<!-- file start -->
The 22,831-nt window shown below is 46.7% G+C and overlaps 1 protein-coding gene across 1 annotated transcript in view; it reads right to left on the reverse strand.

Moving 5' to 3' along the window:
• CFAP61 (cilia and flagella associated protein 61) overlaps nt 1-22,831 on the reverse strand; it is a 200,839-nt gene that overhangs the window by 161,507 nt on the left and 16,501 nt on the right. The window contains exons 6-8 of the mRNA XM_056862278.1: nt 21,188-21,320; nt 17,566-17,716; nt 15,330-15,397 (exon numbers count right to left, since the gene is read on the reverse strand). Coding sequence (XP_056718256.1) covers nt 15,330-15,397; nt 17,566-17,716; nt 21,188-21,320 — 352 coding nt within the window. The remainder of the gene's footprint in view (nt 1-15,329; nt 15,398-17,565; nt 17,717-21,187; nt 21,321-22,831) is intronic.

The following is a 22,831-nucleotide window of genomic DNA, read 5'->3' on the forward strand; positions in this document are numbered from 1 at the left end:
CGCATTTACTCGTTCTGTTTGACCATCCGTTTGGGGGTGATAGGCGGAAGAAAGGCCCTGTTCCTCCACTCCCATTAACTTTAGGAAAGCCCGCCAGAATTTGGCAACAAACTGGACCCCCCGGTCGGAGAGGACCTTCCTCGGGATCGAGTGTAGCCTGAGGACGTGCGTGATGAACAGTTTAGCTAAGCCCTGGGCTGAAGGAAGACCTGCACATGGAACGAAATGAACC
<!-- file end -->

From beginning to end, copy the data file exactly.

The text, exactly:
The 22,831-nt window shown below is 46.7% G+C and overlaps 1 protein-coding gene across 1 annotated transcript in view; it reads right to left on the reverse strand.

Moving 5' to 3' along the window:
• CFAP61 (cilia and flagella associated protein 61) overlaps nt 1-22,831 on the reverse strand; it is a 200,839-nt gene that overhangs the window by 161,507 nt on the left and 16,501 nt on the right. The window contains exons 6-8 of the mRNA XM_056862278.1: nt 21,188-21,320; nt 17,566-17,716; nt 15,330-15,397 (exon numbers count right to left, since the gene is read on the reverse strand). Coding sequence (XP_056718256.1) covers nt 15,330-15,397; nt 17,566-17,716; nt 21,188-21,320 — 352 coding nt within the window. The remainder of the gene's footprint in view (nt 1-15,329; nt 15,398-17,565; nt 17,717-21,187; nt 21,321-22,831) is intronic.

The following is a 22,831-nucleotide window of genomic DNA, read 5'->3' on the forward strand; positions in this document are numbered from 1 at the left end:
CGCATTTACTCGTTCTGTTTGACCATCCGTTTGGGGGTGATAGGCGGAAGAAAGGCCCTGTTCCTCCACTCCCATTAACTTTAGGAAAGCCCGCCAGAATTTGGCAACAAACTGGACCCCCCGGTCGGAGAGGACCTTCCTCGGGATCGAGTGTAGCCTGAGGACGTGCGTGATGAACAGTTTAGCTAAGCCCTGGGCTGAAGGAAGACCTGCACATGGAACGAAATGAACC